Tuesday, June 28, 2011

Air-sea CO2 Exchange (SUNY Albany)

- Scott Miller [SUNY Albany]

The oceans currently take up a considerable fraction (roughly 25%) of the carbon dioxide emitted by human activities. Thus, at the global scale there is a net transport (or 'flux') of CO2 across the air-sea interface from the atmosphere to the ocean. One of our main goals is to directly measure CO2 flux using a technique called eddy covariance (http://en.wikipedia.org/wiki/Eddy_covariance). While the net global CO2 flux is large, the per-unit-area flux that we measure is actually very small; i.e., the global flux is large because the oceans are very big. The smallness of the local flux we are trying to measure provides many challenges at sea.
R/V Knorr mast

Our setup involves mounting sensors on the ship's bow mast to measure the turbulent wind and CO2 concentrations. We want to be at the most forward location of the ship to minimize flow disturbance and contamination of air samples due to the ship's exhaust. The bow mast was heavily instrumented in port, with the mast lowered to a horizontal position above the main deck. Before leaving port, the mast was raised to the vertical position and secured.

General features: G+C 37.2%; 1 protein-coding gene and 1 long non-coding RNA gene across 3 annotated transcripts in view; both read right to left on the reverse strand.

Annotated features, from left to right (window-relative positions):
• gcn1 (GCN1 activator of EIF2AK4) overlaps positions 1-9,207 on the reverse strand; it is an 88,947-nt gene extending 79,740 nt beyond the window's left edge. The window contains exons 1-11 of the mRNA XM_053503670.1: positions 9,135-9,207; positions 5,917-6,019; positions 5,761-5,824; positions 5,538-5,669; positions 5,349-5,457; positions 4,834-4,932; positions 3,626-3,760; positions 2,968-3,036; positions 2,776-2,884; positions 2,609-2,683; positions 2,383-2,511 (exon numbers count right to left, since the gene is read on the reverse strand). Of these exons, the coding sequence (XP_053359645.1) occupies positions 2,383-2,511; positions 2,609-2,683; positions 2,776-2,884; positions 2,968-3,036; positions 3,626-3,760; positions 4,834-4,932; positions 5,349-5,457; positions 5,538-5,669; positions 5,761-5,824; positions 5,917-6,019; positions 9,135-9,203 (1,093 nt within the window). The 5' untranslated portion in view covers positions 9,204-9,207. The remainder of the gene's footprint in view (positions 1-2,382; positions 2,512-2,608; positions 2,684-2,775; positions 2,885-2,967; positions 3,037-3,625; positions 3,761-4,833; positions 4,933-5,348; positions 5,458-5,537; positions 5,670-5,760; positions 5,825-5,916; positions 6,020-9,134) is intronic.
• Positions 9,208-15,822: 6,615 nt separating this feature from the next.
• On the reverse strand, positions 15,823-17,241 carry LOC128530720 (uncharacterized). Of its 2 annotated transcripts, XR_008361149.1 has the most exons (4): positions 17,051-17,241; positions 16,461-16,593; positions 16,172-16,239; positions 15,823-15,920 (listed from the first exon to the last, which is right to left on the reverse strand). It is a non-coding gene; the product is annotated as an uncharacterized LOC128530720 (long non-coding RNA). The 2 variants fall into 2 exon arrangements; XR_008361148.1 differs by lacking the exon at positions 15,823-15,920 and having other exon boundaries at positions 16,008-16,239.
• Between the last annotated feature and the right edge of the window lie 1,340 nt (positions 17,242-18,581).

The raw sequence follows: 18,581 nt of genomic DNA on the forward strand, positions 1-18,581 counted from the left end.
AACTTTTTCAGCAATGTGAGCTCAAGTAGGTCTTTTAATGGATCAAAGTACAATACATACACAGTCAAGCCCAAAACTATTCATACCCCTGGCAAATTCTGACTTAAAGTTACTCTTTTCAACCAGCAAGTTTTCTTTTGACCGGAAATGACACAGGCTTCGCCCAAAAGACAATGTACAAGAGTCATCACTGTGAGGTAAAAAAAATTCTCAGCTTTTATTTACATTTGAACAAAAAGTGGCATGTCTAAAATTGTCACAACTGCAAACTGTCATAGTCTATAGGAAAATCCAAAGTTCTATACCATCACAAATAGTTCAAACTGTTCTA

mast lowered to install equipment

Ideally, we would not need to access the sensors after leaving port; however, at sea instruments rarely behave ideally, and at times we need to service the instruments when the ship is on station (not underway) and the environmental conditions permit.

Accessing sensors on station.

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